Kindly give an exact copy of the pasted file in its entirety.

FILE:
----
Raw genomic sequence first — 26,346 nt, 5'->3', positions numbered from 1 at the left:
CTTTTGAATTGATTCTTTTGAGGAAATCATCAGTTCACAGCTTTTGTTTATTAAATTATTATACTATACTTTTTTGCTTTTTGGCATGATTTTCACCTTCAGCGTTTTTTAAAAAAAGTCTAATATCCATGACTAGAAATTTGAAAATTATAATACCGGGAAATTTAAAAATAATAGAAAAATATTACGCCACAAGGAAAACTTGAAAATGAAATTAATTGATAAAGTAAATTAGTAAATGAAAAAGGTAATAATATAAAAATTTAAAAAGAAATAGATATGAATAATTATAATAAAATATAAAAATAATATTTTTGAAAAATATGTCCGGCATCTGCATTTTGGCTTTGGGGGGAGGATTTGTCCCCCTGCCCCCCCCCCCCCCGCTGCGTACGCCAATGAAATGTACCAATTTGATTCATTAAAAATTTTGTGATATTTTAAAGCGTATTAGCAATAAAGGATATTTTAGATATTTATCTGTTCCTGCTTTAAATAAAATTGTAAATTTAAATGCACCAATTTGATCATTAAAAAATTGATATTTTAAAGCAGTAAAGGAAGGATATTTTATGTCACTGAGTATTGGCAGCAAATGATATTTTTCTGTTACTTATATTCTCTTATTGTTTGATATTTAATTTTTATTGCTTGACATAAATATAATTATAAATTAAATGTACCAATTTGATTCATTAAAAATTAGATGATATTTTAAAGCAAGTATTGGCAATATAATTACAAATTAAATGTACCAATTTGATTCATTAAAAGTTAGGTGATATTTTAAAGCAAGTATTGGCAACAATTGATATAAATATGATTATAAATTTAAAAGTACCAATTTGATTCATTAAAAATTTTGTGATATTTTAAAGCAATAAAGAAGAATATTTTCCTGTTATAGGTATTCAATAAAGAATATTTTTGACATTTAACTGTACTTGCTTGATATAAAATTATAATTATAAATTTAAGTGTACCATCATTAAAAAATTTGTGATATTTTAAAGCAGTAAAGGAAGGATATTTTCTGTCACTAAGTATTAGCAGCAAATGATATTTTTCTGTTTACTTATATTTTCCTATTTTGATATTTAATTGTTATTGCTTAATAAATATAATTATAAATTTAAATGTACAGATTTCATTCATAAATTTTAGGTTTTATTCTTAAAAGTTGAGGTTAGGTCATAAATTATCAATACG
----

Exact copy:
Raw genomic sequence first — 26,346 nt, 5'->3', positions numbered from 1 at the left:
CTTTTGAATTGATTCTTTTGAGGAAATCATCAGTTCACAGCTTTTGTTTATTAAATTATTATACTATACTTTTTTGCTTTTTGGCATGATTTTCACCTTCAGCGTTTTTTAAAAAAAGTCTAATATCCATGACTAGAAATTTGAAAATTATAATACCGGGAAATTTAAAAATAATAGAAAAATATTACGCCACAAGGAAAACTTGAAAATGAAATTAATTGATAAAGTAAATTAGTAAATGAAAAAGGTAATAATATAAAAATTTAAAAAGAAATAGATATGAATAATTATAATAAAATATAAAAATAATATTTTTGAAAAATATGTCCGGCATCTGCATTTTGGCTTTGGGGGGAGGATTTGTCCCCCTGCCCCCCCCCCCCCCGCTGCGTACGCCAATGAAATGTACCAATTTGATTCATTAAAAATTTTGTGATATTTTAAAGCGTATTAGCAATAAAGGATATTTTAGATATTTATCTGTTCCTGCTTTAAATAAAATTGTAAATTTAAATGCACCAATTTGATCATTAAAAAATTGATATTTTAAAGCAGTAAAGGAAGGATATTTTATGTCACTGAGTATTGGCAGCAAATGATATTTTTCTGTTACTTATATTCTCTTATTGTTTGATATTTAATTTTTATTGCTTGACATAAATATAATTATAAATTAAATGTACCAATTTGATTCATTAAAAATTAGATGATATTTTAAAGCAAGTATTGGCAATATAATTACAAATTAAATGTACCAATTTGATTCATTAAAAGTTAGGTGATATTTTAAAGCAAGTATTGGCAACAATTGATATAAATATGATTATAAATTTAAAAGTACCAATTTGATTCATTAAAAATTTTGTGATATTTTAAAGCAATAAAGAAGAATATTTTCCTGTTATAGGTATTCAATAAAGAATATTTTTGACATTTAACTGTACTTGCTTGATATAAAATTATAATTATAAATTTAAGTGTACCATCATTAAAAAATTTGTGATATTTTAAAGCAGTAAAGGAAGGATATTTTCTGTCACTAAGTATTAGCAGCAAATGATATTTTTCTGTTTACTTATATTTTCCTATTTTGATATTTAATTGTTATTGCTTAATAAATATAATTATAAATTTAAATGTACAGATTTCATTCATAAATTTTAGGTTTTATTCTTAAAAGTTGAGGTTAGGTCATAAATTATCAATACG